The Art of Shot Listing

We are exactly two weeks away from shooting my new film, OF DUST AND BONES, and the last week or so, my life has been devoted mostly to one thing: working on the shot list with the Director of Photography, TJ Hellmuth.

For me, this is one of the most pleasurable parts of preproduction. It’s when I‘m forced to tune into the movie that pre-exists in my head in a whole new way.

Normally, it goes like this. I read the scene aloud. Then I explain to TJ how I saw the scene in my head, and why I wrote it the way I did. I try not to be attached to this, because often it’s not the best version – I stay open to there being a better way. We then discuss the scene in depth – why is it in the script? What is it really about? What’s the story within the scene? What’s is the scene’s essence?  What are we learning about the characters, the story?  As we answer these questions, it usually becomes pretty clear how we need to shoot it.   Intuitively you sense the camera close to one character, profile of another; as you dig in, you know why you felt that way. And of course, if you’re lucky and are working with the right DP for the project, they’ll keep suggesting ideas that you never would have come up with on your own. The joys of collaboration.

Watching the movie in your head is the real pleasure. It’s also deceptively hard work. You play different versions…what if we went from a medium wide to a close-up there? What if we stayed on that character? What if we dollied in super slow? And each question requires you to close your eyes for a moment and play the scene in your head again, trying out different shots until the scene in your head plays most effectively.

Shot listing is slow work.  Other movies are discussed (for this movie, we’ve talked a lot about Gus Van Sant’s GERRY, Abbas Kiarostami’s TASTE OF CHERRY and Ingmar Bergman’s WINTER LIGHT and PERSONA), as well as photographs and paintings (all about Rembrandt for this).  References are googled, shared, discussed.  It’s painstaking work.

No matter how time consuming, I think this is an absolutely crucial part of the process of preparing for a film.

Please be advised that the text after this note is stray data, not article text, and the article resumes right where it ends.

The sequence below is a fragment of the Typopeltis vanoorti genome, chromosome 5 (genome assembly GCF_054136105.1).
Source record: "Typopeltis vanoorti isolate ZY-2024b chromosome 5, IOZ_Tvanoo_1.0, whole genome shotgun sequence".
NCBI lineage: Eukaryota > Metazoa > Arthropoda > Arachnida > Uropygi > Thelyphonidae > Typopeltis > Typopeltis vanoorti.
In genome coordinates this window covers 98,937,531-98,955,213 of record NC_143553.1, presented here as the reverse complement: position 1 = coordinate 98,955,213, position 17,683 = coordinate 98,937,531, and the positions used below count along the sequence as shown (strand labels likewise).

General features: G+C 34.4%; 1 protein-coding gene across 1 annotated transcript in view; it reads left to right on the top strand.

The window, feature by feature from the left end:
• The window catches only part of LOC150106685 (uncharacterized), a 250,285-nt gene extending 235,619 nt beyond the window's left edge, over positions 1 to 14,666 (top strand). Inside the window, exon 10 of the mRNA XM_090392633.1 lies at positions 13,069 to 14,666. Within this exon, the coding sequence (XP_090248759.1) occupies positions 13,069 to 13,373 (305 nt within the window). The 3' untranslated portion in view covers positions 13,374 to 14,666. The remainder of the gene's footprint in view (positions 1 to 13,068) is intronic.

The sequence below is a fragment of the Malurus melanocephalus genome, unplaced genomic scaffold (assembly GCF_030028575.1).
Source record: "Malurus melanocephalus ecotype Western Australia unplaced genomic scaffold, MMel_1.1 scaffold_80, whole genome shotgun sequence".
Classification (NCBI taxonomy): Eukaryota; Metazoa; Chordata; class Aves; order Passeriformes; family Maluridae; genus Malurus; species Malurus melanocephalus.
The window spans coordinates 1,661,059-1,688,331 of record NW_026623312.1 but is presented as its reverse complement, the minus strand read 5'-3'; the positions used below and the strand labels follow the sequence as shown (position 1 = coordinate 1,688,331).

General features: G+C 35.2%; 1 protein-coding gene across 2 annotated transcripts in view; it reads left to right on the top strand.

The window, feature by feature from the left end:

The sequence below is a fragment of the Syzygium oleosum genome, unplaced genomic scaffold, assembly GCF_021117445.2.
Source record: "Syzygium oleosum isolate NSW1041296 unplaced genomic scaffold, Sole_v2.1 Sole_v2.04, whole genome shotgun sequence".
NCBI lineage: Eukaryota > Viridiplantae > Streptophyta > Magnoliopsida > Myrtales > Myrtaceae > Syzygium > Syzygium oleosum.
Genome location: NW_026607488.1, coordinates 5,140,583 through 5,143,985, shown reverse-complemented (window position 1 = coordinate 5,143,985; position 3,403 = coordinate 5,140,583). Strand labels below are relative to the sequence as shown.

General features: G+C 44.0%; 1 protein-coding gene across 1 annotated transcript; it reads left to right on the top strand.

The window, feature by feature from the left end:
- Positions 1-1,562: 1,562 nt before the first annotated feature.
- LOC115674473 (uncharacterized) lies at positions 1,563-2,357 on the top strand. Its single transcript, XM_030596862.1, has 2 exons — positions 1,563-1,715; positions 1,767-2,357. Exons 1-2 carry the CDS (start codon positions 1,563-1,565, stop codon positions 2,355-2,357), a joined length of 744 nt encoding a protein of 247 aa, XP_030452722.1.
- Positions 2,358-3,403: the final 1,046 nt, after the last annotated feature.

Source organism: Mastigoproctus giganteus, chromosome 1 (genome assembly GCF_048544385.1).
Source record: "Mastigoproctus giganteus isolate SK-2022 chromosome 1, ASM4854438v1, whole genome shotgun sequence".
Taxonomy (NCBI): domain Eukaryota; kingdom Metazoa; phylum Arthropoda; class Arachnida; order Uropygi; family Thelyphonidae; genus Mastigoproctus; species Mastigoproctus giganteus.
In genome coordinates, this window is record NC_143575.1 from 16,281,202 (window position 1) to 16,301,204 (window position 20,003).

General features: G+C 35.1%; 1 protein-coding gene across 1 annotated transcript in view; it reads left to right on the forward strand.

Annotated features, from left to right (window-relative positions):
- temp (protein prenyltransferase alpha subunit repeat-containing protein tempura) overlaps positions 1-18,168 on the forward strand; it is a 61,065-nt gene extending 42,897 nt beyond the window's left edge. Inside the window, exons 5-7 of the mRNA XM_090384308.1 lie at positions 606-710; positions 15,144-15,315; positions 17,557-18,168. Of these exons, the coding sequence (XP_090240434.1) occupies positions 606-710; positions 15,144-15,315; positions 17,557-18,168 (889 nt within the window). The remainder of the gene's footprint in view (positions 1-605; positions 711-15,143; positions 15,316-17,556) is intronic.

Obviously there are logistical reasons for it. The DP can make a solid list of gear that’s going to be needed, and share the detailed plans with the gaffer and grip so everyone’s on the same page and knows what to expect before they get to  set. Also the First Assistant Director will know how to schedule effectively (although a scene might be only 1/8 of a page, if it involves 7 shots, it’s going to take a while).

But for the director, it goes beyond this. It’s becoming cognizant in a practical way of the language of the film you want to make.

Sometimes when I’m doing this, at first it feels like the film in my head is always in my peripheral vision, and that I can never quite see it…but as the process goes on, it comes into clearer into focus. I become more and more certain of what it is we’re trying to capture, and that fills me with excitement and hope, because the film in my head is always amazing. A perfect film, before the realities of shooting kick in.

Of course, the shot list is not written in stone. On the day, you might discover in blocking with actors a far better and different way of shooting a scene. Only an idiot (or a control freak) would stick stubbornly to their shot list and not be alive to the truths unfolding before their eyes when on set. But if you’ve done the groundwork of a thorough shot list, guaranteed you’ll make better decisions on set.  You’ll have built a solid creative vocabulary with your DP, dug deep into film that you are making, and together, moment to moment, you’ll always know the best way to shoot your scene, no matter what you might have thought before.

- Diane Bell (Writer/Director)

Twitter: @dianebell1

Instagram: @dianebell

Twitter (#OfDust): @rebelheartfilm
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